Also Known as the Old English Mastiff , The Mastiff is the largest breed of dog in the world for both his weight and bulk.
A mastiff is a large,stately,noble breed.They are known as the gentle giants of the dog world.
It was once said.
"What the cat is to the lion,the mastiff is to the dog.The noblest of the family ,he stands alone and all others sink before him."
The mastiff is one of the most ancient breeds recorded by man.They fought by the sides of the roman legions before the birth of Christ.
As dogs of war the mastiff was said to have accompanied the soldiers and chariots to protect their owners should they fall during battle.
The mastiff is a truly versatile working breed.
Their great strength was used to turn the wheels to draw water from the wells.They were used to pull carts and carry heavy loads on their powerful backs.
They excelled as guardians to the children,homes and grounds of noble's as well as those of peasants.
Today the mastiff is generally a rather large, lazy, couch potato. The mastiff is very intelligent, easily obedience trained and we have found them to be usually housebroken within a matter of days.
The mastiff is a dog of massive body, large head, broad chest and powerful hind end. They range in size from small (130 lbs) to large (over 220 lbs),standing at a height of 27 to 34 inches at the shoulder.
Males tend to be larger and heavier than females
Mastiffs are smart, and live to please. However, they go through phases where they are also stubborn, and these phases can last anywhere from a few weeks a couple of times in puppyhood to (in some cases) the lifetime of the dog!
Keep training sessions short (10-15 minutes) and frequent (several times a day). In addition to their stubbornness, Mastiffs have very sensitive feelings, and if they are frightened, hurt, or confused, they cannot be budged. Make training like a game. Use a happy, excited voice. You have to be consistent and firm to train effectively. Once a dog is well trained, it needs practice on a regular basis. Dogs LIKE to be trained because they WANT to know how to please their beloved owners. Once trained, a Mastiff seldom needs stronger correction than a stern voice.
Except for formal obedience training, you can use food treats for motivation. But the best reward for any Mastiff is lavish hugs and plenty of praise. Mastiffs, with their gentle natures, do not have the instincts that dogfighters are looking for. Their protective instincts make them actually the opposite to the aggressive fighting personality. However, they will, at times, fight among themselves, or with other dogs, for the typical canine reasons such as pack dominance and sexual competition. Two 190 pound adult male Mastiffs in combat for pack leadership can be next to impossible, as well as exceedingly dangerous, to separate.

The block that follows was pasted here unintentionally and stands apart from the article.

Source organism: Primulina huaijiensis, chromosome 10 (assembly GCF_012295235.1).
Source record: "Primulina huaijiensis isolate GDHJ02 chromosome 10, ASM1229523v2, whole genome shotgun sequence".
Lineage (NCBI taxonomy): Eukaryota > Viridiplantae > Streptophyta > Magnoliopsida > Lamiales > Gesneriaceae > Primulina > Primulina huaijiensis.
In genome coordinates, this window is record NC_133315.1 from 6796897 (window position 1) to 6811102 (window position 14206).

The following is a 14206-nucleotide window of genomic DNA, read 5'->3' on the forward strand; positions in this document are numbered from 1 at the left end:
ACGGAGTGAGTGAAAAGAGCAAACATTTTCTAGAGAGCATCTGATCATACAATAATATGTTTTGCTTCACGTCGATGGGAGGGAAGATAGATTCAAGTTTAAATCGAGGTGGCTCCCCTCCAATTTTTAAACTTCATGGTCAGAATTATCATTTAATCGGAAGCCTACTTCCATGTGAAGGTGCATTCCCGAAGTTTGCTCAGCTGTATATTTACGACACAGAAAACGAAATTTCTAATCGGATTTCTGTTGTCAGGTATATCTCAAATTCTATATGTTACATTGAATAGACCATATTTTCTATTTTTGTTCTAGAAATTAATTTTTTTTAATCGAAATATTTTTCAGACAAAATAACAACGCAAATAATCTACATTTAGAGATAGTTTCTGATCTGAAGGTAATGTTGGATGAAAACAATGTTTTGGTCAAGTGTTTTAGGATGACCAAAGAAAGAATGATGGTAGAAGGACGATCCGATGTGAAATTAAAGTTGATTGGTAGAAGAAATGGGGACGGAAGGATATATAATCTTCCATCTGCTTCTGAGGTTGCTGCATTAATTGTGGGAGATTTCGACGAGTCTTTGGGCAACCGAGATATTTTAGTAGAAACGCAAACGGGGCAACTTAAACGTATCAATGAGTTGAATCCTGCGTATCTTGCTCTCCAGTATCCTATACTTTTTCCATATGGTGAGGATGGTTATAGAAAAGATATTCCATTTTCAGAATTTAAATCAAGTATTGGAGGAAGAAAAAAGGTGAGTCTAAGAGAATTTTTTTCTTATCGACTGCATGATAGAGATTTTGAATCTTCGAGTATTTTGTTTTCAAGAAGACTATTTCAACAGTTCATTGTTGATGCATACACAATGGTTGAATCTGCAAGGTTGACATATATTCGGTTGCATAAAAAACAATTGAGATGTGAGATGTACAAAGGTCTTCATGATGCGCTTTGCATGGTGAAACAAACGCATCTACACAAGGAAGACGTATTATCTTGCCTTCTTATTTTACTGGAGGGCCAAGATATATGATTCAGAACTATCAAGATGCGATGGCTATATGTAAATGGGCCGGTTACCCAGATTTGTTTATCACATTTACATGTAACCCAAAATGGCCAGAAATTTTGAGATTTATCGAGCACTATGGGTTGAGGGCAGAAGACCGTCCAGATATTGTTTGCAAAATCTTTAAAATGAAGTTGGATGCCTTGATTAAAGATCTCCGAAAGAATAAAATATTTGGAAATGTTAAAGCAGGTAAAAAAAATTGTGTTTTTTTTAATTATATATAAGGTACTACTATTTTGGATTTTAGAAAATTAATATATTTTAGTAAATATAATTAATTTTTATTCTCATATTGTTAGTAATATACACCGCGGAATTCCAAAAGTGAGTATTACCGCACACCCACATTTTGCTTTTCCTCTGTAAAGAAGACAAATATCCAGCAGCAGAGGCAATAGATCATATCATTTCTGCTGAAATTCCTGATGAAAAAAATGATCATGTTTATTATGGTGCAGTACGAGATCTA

Mastiffs are excellent guard dogs. They go to the door and bark, their hackles stand up, and they look formidable, but Mastiffs, as a breed, are not trigger-happy. They have a gentle, rather than an aggressive, nature.
Mastiffs need the company of their human family much more than some other breeds of dogs do. A Mastiff left alone, tied out, or kept in a fenced yard with too little human company, will either pine away or develop destructive behaviors out of loneliness and anxiety. Denied the needed time with its family, a Mastiff may be much LESS protective because it isn't sure it belongs to that family.
A normal, well adjusted Mastiff will protect it's family, but only if the need arises. You don't want an aggressive Mastiff that protects you from friends and family. The ideal temperament is one where you never know that you are being protected unless a true situation arises where a Mastiff's services are needed.
Mastiffs ARE protective. However, many people do not understand the difference between protection and aggression. If a dog growls when there is no danger, that is aggression, NOT protection. A protective dog has the judgment to see when there is a real risk of danger, and therefore, if you have a TRULY protective dog, you may never know it till you ARE in danger.
The protective instinct is shown in subtle ways, such as the Mastiff tending to stand between their person and a stranger. Many people who have kids discover that they can't spank a kid in front of the Mastiff -- it looks worried and gets in between the parent and child! Couples who sometimes play-wrestle together have reported their Mastiff trying to stop them for fear it is a fight.